GREGORY, Texas — Any day now, the Gulf Coast Growth Ventures plant in Gregory will become fully operational taking natural gas and turning it into two products used in making a wide variety of things from t-shirts to auto parts.
Construction began in 2019, and plant leaders say the process didn't see much of a slowdown despite the COVID-19 pandemic impacting virtually every aspect of life.
The plant is large, and as is the case with lots of local industries, it emits sounds and lights. But the public affairs manager for the joint venture between Exxon and Saudi Arabian oil giant Sabic says it will be a good neighbor to people who live within eye shot of the plant.
“What our community can expect now is very much like what you’re experiencing right now — not terribly loud, not terribly visible," Brandon Maxwell said. "Outside this immediate footprint, you might not even know that we’re here other than being able to see us at a distance."
Several people who can see the plant from their homes disagree.
Lydia Jaramillo lives less than a mile away, and the plant dominates the view from the backyard pool at her home of 11 years. One of her biggest complaints are the plant's lights and flaring at night.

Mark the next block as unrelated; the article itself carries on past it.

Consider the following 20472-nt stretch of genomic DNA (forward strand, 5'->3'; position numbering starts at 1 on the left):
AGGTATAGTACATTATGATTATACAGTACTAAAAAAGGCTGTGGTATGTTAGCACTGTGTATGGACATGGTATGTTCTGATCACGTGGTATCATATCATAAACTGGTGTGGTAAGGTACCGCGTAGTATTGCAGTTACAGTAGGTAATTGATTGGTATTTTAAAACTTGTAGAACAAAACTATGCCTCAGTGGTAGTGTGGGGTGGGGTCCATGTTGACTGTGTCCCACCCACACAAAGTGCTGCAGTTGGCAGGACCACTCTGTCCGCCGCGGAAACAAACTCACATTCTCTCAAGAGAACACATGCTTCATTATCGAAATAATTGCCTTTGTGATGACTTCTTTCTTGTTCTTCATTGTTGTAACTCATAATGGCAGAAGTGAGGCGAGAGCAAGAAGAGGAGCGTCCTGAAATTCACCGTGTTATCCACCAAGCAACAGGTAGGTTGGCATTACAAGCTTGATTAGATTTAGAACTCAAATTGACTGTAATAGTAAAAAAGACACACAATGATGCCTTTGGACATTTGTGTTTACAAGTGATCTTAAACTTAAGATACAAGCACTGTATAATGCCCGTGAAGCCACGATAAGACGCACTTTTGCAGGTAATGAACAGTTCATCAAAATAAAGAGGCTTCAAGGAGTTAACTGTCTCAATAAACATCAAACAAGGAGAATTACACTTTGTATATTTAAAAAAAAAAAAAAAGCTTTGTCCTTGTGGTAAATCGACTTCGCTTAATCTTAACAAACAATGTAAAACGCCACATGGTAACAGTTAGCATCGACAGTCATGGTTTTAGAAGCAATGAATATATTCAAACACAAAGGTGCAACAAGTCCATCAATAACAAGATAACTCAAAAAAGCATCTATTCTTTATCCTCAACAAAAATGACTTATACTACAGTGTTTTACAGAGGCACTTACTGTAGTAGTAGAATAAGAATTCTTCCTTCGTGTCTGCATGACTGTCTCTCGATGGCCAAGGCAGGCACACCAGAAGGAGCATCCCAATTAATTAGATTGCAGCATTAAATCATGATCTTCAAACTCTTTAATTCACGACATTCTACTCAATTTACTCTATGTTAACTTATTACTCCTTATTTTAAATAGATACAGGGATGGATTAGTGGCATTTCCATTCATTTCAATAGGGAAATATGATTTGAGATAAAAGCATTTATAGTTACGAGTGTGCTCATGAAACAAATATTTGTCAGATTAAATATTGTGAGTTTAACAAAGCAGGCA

“You no longer can see the beautiful stars," she said. "We live out in the country, and you can’t see the stars."
Two doors down from Jaramillo, Bernadette Howard has similar complaints — including the traffic created by the 6,000 workers required to build the plant.
With that work complete, Maxwell says traffic won't be nearly as big of an issue with only 600 full-time workers required to operate the plant.
Still, Howard is ready to leave the house she's called home since 2008.
“I’ve discussed that with my husband," she said. "Upon his retirement, I’ve kind of mentioned, ‘Can we please move?' I didn’t envision us living next to a plant this close."
Other plant neighbors aren't as bothered. Ricardo Martinez has lived just across FM-2986 from the property where the plant now sits for 20 years.
“Right now, where we live right here, it’s not that bad," he said. "Like you can see here right now, you can’t even hear it.”
Maxwell says the plant's neighbors will hear and see its workers and company leaders giving back to the Gregory-area.
"We’ve implemented a program called our Good Neighbor Program which is designed exactly that — identify ways that Gulf Coast Growth Ventures and our employees can be integral parts of our community and make meaningful impacts."